To Reach Out Beyond the Classroom
In chapter one of Understanding Youth, authors Nakkula and Toshalis introduce us to the relationship between Ms. Peterson and Antwon. Unfortunately that is a story that I have heard all too often. Also I am ashamed to admit, I have been a part of. I have always taught kids that come from difficult circumstances. When I first started teaching, my ideas of good classroom management were very different from how I run my classroom now. I thought that because I was teaching some pretty tough students, I had to be tough too. I could control a classroom, but was it a place where kids wanted to be? Were they learning anything? Sure, my honors classes were learning but that is the easy class, what about the others? As I look back I think that I was a little afraid of them. My first year at Bain some of my students broke in to a house in the neighborhood, robbed the family, tied them up in the basement and set fire to the house. Their world was one that I knew nothing about.
I had a professor in college that offered some good advise. He told us when we got a job, we should drive around the neighborhood and get to know where our students come from. I decided to do just that. I also got to know my students by asking better questions and really listening to their answers. Relationships began to form with my students. Many of them would stay after school for extra help or many times just to talk. In addition to the empathy that I had for my students and their situations, I also formed a new sense of respect for both them and their families (or sometimes not their families).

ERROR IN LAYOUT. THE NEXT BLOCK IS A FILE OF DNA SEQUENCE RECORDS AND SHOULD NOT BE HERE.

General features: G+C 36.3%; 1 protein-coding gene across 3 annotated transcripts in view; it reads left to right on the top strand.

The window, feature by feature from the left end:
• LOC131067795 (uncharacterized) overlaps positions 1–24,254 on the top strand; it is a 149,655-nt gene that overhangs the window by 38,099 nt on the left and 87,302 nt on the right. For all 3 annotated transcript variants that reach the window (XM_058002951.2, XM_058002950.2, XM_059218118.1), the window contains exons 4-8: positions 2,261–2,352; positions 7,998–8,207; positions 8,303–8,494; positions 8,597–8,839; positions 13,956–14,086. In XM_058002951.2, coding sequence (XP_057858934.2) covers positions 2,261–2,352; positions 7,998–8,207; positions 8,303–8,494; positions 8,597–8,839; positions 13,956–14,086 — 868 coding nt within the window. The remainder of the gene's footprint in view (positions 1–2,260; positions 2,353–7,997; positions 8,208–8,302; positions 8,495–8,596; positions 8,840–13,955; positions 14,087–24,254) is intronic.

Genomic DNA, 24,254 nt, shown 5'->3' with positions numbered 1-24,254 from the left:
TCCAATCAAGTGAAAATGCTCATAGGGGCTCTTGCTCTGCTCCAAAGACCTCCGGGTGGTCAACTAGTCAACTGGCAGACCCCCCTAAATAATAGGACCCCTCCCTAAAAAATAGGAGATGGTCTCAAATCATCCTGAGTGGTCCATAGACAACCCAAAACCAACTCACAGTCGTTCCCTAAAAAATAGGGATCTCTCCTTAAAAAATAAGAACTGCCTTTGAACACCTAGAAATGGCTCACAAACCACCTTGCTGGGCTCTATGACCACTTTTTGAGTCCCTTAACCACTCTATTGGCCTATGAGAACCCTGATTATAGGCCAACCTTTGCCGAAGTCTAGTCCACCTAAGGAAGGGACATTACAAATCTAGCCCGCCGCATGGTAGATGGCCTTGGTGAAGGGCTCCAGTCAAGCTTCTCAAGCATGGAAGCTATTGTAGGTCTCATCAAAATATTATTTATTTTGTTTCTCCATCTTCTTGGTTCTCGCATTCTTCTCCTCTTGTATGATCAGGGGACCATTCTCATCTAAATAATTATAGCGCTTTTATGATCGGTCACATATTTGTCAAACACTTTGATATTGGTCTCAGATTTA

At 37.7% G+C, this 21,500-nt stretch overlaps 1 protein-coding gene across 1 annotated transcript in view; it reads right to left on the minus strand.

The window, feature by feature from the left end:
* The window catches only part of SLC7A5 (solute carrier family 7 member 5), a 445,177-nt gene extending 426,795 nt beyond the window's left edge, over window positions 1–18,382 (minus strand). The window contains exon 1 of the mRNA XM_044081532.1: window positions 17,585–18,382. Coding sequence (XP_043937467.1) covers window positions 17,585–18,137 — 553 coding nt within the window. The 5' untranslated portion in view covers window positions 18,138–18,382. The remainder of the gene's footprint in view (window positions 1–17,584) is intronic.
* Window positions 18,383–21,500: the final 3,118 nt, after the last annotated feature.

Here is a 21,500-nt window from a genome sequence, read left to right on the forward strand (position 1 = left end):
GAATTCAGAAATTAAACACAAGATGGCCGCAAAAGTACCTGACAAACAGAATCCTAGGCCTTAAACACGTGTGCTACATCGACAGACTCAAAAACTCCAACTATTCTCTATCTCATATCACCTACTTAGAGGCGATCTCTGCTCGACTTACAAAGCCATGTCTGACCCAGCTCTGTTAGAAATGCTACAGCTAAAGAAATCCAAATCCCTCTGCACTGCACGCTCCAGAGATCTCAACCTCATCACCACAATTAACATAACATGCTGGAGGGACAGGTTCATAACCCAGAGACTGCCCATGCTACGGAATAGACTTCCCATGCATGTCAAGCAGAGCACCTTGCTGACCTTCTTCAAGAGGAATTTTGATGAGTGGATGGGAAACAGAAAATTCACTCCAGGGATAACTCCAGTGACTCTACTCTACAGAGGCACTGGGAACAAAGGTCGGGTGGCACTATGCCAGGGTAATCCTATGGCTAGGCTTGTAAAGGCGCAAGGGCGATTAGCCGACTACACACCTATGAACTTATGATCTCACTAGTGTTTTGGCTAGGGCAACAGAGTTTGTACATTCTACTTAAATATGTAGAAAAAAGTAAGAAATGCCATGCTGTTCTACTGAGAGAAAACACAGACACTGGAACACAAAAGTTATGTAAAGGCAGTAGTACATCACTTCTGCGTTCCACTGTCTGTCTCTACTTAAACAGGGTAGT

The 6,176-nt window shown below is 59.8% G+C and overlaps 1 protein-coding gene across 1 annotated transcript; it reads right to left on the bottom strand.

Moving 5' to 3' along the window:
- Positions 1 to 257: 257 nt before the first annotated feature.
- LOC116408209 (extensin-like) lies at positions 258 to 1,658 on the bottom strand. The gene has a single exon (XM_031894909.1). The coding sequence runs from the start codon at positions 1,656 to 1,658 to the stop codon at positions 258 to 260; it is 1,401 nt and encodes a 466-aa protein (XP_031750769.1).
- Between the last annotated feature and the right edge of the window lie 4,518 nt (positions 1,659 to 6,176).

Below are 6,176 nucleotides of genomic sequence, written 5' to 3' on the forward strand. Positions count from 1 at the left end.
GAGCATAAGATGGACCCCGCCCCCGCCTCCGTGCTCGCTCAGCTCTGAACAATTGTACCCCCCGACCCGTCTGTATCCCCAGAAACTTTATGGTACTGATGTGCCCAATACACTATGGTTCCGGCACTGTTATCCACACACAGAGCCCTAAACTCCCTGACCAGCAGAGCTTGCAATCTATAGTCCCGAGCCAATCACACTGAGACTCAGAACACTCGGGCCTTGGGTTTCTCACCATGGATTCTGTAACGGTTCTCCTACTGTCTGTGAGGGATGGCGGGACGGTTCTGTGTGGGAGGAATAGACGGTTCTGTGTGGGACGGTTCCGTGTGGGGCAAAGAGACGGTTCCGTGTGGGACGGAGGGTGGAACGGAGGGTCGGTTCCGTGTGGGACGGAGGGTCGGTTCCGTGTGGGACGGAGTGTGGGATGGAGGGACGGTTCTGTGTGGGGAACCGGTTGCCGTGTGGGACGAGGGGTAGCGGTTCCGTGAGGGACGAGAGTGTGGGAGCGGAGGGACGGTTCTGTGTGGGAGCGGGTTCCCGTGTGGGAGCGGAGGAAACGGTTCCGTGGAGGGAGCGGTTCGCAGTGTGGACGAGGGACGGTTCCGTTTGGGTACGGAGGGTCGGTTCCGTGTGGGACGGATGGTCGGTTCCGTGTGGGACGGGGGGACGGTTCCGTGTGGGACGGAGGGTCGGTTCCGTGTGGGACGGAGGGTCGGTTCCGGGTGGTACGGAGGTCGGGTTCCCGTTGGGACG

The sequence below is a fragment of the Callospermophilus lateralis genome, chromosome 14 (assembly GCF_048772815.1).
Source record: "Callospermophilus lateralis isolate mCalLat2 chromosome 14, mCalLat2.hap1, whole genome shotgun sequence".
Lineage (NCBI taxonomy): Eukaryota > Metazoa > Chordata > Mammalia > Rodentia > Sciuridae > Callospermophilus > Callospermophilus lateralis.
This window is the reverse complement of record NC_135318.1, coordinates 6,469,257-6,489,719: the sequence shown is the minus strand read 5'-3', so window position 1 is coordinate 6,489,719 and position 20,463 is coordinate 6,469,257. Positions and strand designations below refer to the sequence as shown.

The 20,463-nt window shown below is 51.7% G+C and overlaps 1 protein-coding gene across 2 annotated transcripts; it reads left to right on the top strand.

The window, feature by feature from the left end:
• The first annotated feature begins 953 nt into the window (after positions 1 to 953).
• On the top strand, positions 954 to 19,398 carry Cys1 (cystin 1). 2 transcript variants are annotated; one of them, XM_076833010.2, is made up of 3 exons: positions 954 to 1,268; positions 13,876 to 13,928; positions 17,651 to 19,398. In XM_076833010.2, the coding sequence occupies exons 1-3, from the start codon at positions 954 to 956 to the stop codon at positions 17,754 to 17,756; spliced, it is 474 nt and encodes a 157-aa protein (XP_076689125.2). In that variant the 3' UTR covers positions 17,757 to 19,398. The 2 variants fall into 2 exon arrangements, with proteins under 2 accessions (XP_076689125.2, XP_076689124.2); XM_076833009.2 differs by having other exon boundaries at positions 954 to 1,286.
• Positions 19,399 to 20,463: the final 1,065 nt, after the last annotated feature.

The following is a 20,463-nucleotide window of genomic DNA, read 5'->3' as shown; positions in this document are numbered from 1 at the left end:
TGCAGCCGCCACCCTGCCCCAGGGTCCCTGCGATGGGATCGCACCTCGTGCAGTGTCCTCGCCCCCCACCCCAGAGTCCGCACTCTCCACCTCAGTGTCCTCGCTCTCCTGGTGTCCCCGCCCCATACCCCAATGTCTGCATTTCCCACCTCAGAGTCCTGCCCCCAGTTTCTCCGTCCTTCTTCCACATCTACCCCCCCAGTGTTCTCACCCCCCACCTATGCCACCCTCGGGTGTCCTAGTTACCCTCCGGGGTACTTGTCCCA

Nakkula and Toshalis note that both teachers and students learn from one another and I agree. I know that my students are responsible for helping to shape me into the teacher that I am today. We all have been influenced by at least one teacher in our lives, good or bad. Through out my career there have been many many students who have influenced my life.
I realized that because of the type of job I have and especially the population that I teach, goes way beyond the classroom. I have made meals for families, visited them at home, I have gone to students' houses when they have not shown up to class. I gone to court, to funerals, hospitals, graduations and weddings. I am not patting myself on the back nor do I think that I am doing anything out of the ordinary. There are many teachers in my school and in other schools all over the world who do the same thing and more. Nakkula and Toshalis question if educators should go beyond the curriculum and form relationships. They also ask if this is possible with all students. I know that it is a difficult task but I absolutely believe that it is important to do the best we can.
Rita Pierson is the type of educator that I strive to be. She believes that it is essential for teachers to connect with their students on a personal level. Pierson states that "Kids don't learn from people they don't like." I agree, if we fail to engage our students they will not learn.